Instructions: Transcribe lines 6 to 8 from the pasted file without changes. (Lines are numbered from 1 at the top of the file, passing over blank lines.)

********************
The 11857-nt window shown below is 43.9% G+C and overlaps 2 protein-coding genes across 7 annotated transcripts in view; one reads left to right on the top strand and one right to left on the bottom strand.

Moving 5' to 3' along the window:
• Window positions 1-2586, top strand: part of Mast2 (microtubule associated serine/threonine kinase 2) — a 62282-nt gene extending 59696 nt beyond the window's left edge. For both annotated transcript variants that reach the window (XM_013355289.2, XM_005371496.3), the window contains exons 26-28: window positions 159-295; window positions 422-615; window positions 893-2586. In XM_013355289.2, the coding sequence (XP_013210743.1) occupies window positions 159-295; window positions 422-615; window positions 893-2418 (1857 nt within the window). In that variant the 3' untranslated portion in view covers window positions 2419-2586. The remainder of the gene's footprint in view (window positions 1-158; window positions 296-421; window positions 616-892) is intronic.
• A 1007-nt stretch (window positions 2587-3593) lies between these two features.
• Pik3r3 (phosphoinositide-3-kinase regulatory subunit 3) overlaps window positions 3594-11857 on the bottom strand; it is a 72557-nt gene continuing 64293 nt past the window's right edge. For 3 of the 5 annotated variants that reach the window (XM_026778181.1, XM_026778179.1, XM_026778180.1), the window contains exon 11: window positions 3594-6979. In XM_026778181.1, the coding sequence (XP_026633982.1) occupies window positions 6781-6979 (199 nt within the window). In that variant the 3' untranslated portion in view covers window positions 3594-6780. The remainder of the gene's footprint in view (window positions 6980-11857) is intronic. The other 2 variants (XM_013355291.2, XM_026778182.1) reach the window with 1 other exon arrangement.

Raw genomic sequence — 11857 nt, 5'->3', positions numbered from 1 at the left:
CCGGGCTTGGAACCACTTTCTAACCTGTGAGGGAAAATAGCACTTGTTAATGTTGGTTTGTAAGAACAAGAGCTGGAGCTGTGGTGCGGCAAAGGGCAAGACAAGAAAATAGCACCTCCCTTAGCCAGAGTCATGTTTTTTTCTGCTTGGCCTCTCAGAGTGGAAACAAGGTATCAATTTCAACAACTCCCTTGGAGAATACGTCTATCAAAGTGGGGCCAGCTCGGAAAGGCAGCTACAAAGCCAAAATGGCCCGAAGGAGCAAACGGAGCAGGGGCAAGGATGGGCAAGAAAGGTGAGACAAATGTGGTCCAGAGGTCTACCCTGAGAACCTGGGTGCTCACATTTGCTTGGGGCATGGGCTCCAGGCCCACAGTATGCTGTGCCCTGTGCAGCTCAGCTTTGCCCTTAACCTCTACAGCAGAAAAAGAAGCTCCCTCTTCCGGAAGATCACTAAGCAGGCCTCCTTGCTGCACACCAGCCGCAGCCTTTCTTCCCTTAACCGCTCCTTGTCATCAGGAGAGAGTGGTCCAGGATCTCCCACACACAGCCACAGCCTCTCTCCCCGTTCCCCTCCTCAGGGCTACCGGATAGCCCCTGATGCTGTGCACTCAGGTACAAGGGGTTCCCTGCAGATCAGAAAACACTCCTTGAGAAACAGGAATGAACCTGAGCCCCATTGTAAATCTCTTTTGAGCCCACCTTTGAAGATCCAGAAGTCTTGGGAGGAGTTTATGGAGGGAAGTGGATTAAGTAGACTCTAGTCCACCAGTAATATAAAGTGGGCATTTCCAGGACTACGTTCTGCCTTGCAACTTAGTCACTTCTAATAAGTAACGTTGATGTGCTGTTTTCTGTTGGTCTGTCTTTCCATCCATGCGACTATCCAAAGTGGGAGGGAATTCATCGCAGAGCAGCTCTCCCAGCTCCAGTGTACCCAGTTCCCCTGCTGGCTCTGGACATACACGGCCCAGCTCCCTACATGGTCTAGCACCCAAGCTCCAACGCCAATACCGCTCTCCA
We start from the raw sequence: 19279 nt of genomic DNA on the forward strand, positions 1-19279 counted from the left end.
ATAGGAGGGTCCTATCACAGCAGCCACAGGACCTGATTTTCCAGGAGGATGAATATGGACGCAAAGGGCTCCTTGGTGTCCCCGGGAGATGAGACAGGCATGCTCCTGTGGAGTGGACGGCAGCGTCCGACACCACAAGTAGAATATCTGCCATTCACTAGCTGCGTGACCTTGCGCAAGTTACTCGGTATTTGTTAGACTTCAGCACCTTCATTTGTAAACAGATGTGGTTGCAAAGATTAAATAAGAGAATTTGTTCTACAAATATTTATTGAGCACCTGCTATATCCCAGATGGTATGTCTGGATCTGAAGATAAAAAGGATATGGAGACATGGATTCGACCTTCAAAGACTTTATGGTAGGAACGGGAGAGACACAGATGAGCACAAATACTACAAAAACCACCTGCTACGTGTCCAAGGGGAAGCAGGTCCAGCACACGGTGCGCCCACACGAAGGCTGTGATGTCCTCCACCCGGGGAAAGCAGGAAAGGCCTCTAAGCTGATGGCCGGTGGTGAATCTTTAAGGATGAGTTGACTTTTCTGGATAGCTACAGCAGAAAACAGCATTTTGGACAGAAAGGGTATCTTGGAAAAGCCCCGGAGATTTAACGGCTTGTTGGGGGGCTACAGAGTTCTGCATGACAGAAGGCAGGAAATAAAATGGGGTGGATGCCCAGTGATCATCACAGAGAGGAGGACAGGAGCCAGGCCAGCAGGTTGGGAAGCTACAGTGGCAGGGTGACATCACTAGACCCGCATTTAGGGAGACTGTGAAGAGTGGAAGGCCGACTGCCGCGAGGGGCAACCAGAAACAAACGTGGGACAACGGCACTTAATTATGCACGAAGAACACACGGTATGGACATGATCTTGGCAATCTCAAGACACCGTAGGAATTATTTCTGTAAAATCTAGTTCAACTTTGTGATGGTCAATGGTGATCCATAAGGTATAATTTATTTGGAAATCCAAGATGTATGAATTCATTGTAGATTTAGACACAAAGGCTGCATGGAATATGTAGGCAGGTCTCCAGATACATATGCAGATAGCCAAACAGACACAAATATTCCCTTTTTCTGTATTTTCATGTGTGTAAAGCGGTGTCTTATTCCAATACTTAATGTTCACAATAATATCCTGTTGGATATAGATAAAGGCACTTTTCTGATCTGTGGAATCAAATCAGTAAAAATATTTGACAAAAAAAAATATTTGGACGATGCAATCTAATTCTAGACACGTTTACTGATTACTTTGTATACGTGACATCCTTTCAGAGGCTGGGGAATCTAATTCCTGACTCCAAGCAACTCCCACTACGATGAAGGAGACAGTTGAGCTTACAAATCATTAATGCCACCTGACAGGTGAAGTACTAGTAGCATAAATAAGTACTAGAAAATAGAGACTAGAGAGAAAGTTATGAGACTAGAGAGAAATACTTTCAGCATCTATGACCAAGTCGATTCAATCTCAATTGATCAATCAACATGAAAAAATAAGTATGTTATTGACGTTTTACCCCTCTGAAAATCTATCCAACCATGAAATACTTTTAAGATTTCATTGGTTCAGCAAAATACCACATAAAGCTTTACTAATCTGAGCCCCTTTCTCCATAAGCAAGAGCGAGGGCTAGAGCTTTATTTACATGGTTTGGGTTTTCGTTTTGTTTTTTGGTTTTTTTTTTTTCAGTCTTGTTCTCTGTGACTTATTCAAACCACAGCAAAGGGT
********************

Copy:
Raw genomic sequence — 11857 nt, 5'->3', positions numbered from 1 at the left:
CCGGGCTTGGAACCACTTTCTAACCTGTGAGGGAAAATAGCACTTGTTAATGTTGGTTTGTAAGAACAAGAGCTGGAGCTGTGGTGCGGCAAAGGGCAAGACAAGAAAATAGCACCTCCCTTAGCCAGAGTCATGTTTTTTTCTGCTTGGCCTCTCAGAGTGGAAACAAGGTATCAATTTCAACAACTCCCTTGGAGAATACGTCTATCAAAGTGGGGCCAGCTCGGAAAGGCAGCTACAAAGCCAAAATGGCCCGAAGGAGCAAACGGAGCAGGGGCAAGGATGGGCAAGAAAGGTGAGACAAATGTGGTCCAGAGGTCTACCCTGAGAACCTGGGTGCTCACATTTGCTTGGGGCATGGGCTCCAGGCCCACAGTATGCTGTGCCCTGTGCAGCTCAGCTTTGCCCTTAACCTCTACAGCAGAAAAAGAAGCTCCCTCTTCCGGAAGATCACTAAGCAGGCCTCCTTGCTGCACACCAGCCGCAGCCTTTCTTCCCTTAACCGCTCCTTGTCATCAGGAGAGAGTGGTCCAGGATCTCCCACACACAGCCACAGCCTCTCTCCCCGTTCCCCTCCTCAGGGCTACCGGATAGCCCCTGATGCTGTGCACTCAGGTACAAGGGGTTCCCTGCAGATCAGAAAACACTCCTTGAGAAACAGGAATGAACCTGAGCCCCATTGTAAATCTCTTTTGAGCCCACCTTTGAAGATCCAGAAGTCTTGGGAGGAGTTTATGGAGGGAAGTGGATTAAGTAGACTCTAGTCCACCAGTAATATAAAGTGGGCATTTCCAGGACTACGTTCTGCCTTGCAACTTAGTCACTTCTAATAAGTAACGTTGATGTGCTGTTTTCTGTTGGTCTGTCTTTCCATCCATGCGACTATCCAAAGTGGGAGGGAATTCATCGCAGAGCAGCTCTCCCAGCTCCAGTGTACCCAGTTCCCCTGCTGGCTCTGGACATACACGGCCCAGCTCCCTACATGGTCTAGCACCCAAGCTCCAACGCCAATACCGCTCTCCA
We start from the raw sequence: 19279 nt of genomic DNA on the forward strand, positions 1-19279 counted from the left end.